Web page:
By invoking the examples above, I seek to both underscore the feminist praxis permeating García’s mural and to situate her work as part of a larger dialogue with, and network of, decolonial counter-visualities. For these artists, female relationality—to one another and to the art historical canon—becomes a vehicle to critique and resist the modern/colonial gender system. The very act of convening together, of bringing differences to the table, and bridging distinctions, generates the circumstances that instigate Napoleon’s demise. By refusing to cater to the silences and erasures that the modern/colonial gender system has long relied upon, Blame … Coffee advocates for a new kind of public sphere that acknowledges the entanglements among race, gender and coloniality, while supplanting those modes of knowledge with the vast, pluralistic universe that Latinx artists, such as García, have learned to traverse.
6. Portability and Belonging in the Dominican Diaspora
Before concluding, I wish to further situate García’s decolonial feminist praxis within a distinctly Dominican-American discourse by turning to the work of Dominicanyork artist, performer, and writer Josefina Báez (b. 1960). Báez, a contemporary of García’s, stands as another formative voice in the evolution of feminist artistic praxis in the Dominican diaspora. By briefly examining the artistic frameworks articulated by Báez’s work, I seek to clarify and specify my application of María Lugones’s scholarship to the distinct interstices that comprise Dominican diasporic female belonging. Báez’s renowned work Dominicanish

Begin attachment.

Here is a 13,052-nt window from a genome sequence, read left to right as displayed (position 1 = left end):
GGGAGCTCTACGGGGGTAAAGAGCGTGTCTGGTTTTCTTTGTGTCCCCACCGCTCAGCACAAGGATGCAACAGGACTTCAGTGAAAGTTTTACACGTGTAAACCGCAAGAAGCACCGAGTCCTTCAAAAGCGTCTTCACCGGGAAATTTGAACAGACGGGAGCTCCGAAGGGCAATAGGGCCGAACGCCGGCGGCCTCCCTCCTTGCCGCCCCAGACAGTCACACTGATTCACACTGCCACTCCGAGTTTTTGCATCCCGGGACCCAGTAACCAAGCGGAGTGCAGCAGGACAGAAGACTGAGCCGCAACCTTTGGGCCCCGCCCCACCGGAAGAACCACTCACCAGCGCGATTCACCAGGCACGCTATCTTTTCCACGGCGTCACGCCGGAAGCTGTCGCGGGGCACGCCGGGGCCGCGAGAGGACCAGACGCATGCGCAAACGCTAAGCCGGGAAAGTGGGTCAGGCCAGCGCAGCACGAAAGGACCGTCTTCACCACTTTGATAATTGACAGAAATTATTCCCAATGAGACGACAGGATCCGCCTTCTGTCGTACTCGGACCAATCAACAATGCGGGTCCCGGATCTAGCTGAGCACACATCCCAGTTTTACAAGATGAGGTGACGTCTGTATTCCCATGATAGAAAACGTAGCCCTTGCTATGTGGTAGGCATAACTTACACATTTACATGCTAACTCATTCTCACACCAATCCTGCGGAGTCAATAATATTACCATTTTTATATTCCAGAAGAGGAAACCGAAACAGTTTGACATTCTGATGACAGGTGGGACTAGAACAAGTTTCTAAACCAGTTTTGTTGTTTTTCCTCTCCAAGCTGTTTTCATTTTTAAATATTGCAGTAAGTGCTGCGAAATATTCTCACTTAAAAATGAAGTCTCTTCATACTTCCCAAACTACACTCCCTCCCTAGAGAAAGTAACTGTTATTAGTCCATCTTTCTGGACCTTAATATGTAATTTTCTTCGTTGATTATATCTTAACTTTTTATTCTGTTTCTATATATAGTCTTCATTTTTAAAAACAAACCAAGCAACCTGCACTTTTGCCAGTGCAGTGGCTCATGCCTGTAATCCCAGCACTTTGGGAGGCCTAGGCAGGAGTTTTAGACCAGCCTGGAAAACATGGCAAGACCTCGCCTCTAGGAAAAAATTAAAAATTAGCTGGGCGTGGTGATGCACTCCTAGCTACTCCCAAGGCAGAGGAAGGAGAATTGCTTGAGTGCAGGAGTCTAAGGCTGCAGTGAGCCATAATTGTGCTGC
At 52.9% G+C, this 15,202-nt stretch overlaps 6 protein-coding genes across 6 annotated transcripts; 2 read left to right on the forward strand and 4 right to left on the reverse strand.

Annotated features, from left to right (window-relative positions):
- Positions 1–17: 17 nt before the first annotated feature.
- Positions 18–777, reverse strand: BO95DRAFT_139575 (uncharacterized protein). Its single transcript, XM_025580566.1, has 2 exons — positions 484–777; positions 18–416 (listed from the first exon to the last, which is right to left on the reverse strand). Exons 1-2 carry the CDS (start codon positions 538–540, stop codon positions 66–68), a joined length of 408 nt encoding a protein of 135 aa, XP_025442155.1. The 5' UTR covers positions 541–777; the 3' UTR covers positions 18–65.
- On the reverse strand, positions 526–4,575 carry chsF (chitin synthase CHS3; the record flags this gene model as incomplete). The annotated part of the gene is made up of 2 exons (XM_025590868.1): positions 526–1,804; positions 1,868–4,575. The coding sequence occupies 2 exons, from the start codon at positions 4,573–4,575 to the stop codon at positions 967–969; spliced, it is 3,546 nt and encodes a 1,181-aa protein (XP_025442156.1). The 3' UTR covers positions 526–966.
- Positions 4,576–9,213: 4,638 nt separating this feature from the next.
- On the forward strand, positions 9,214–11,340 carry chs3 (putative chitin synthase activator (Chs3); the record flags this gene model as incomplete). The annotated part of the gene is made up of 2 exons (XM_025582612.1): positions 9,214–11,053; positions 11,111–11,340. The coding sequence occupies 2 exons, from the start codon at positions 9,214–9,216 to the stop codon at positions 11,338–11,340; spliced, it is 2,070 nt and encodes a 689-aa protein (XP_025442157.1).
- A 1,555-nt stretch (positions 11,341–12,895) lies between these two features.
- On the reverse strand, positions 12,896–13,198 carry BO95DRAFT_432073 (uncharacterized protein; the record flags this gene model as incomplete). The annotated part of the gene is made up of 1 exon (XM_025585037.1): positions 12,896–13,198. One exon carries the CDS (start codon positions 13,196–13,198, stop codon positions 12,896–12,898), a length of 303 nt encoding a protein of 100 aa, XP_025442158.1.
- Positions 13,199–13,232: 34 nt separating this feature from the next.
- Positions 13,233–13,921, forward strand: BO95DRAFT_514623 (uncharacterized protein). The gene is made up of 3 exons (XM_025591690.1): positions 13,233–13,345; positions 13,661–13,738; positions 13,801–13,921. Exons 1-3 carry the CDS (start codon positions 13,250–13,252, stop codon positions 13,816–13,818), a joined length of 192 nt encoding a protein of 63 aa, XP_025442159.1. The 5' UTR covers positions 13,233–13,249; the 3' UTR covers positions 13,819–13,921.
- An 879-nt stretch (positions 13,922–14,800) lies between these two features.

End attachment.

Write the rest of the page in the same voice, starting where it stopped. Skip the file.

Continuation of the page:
, first performed in 1999 and published as a “performance text” in 2000 (see Durán-Almarza 2011
), profoundly demonstrates the perpetual struggle of diasporic belonging—being neither from here nor from there. Báez stands alone on the stage, darting between various accents and pronunciations of mundane words like “comfortable” and “vegetable,” whose socio-cultural utterances seem to shift with each inflection. As the performance progresses, Báez’s words and movements become increasingly removed from any locus of enunciation. As she layers the dialog with choreography from across the globe, Báez wholly confounds the impetus to lay claim to points of origin.
Báez makes known her ability to inhabit a syntactically pluralist being, never embodying any singular self for too long before traveling onward to the next voice, the next consciousness. As Lorgia García-Peña writes in her analysis of Báez’s work, the artist identifies the diasporic state of being and belonging through the term El Nié
, an abbreviation for the phrase “ni es una cosa, ni es la otra
” [it is neither one thing, nor another] (García-Peña 2016, pp. 172–73
), which Báez first used in her performative text Levente no. Yolayorkdominicanyork